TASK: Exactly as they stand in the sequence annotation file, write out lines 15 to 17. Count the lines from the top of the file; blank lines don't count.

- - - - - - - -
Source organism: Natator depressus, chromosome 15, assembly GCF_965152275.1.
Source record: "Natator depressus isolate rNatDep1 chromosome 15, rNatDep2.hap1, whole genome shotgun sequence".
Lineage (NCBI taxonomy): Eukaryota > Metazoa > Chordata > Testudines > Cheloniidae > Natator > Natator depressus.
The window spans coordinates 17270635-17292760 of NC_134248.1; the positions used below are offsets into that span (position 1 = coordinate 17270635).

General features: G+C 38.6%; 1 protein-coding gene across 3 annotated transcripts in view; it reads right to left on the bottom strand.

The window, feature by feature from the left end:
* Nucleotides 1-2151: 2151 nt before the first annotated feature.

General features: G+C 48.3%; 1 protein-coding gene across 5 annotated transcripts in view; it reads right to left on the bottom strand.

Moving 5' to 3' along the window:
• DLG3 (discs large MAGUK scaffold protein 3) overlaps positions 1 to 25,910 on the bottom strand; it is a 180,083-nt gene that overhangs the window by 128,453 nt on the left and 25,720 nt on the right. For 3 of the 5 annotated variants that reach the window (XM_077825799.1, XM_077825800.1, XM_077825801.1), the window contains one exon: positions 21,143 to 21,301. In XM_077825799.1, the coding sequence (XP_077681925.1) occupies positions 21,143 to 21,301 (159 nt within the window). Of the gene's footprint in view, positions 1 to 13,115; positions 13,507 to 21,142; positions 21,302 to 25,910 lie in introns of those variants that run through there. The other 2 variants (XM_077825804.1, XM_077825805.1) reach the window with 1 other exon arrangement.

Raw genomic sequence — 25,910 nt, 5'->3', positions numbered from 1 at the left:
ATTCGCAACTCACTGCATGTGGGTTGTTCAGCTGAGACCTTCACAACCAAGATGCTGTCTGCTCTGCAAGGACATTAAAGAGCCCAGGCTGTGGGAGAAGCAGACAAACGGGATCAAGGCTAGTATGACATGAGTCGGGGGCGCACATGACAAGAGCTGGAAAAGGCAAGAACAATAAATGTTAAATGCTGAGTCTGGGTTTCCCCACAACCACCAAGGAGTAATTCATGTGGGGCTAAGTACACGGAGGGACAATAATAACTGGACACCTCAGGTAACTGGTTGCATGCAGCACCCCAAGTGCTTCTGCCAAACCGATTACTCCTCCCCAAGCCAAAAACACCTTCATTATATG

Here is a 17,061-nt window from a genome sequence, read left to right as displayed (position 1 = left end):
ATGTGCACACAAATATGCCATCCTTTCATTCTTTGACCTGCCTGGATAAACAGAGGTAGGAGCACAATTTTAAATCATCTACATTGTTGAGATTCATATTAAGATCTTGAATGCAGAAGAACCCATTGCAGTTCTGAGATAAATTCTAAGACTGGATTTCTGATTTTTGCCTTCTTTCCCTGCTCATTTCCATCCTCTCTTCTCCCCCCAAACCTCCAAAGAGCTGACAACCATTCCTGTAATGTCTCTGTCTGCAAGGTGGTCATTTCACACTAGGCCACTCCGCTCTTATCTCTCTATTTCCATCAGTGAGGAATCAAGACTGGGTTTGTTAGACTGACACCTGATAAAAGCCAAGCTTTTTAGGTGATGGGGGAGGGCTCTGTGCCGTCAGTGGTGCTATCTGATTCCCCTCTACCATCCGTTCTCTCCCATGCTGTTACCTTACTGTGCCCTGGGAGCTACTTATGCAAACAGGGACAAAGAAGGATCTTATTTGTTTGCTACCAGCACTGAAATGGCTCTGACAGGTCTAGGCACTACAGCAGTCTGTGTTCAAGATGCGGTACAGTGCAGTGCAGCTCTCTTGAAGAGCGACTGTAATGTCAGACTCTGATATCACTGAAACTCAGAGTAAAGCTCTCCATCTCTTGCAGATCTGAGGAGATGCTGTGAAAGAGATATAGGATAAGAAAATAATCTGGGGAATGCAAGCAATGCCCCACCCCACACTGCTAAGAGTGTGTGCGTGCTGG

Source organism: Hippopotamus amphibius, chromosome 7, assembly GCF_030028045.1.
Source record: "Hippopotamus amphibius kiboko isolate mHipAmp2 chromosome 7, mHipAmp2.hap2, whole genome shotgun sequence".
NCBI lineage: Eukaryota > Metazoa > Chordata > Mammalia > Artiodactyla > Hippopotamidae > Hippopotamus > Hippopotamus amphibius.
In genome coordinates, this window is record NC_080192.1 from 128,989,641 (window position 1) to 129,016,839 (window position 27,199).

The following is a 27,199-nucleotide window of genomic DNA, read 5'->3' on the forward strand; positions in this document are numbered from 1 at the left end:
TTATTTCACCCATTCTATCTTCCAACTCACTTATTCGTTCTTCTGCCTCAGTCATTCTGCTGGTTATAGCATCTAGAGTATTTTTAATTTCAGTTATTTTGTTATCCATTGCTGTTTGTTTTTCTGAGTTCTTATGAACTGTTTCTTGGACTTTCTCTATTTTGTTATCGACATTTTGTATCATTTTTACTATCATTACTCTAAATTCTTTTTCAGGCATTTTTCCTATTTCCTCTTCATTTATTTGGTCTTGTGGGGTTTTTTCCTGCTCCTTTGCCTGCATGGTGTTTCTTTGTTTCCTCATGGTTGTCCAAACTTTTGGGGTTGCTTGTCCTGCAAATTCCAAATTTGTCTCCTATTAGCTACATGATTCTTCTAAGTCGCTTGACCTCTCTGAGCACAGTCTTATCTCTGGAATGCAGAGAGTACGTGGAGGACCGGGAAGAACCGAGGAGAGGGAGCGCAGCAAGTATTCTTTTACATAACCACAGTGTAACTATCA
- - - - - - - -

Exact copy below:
Source organism: Hippopotamus amphibius, chromosome 7, assembly GCF_030028045.1.
Source record: "Hippopotamus amphibius kiboko isolate mHipAmp2 chromosome 7, mHipAmp2.hap2, whole genome shotgun sequence".
NCBI lineage: Eukaryota > Metazoa > Chordata > Mammalia > Artiodactyla > Hippopotamidae > Hippopotamus > Hippopotamus amphibius.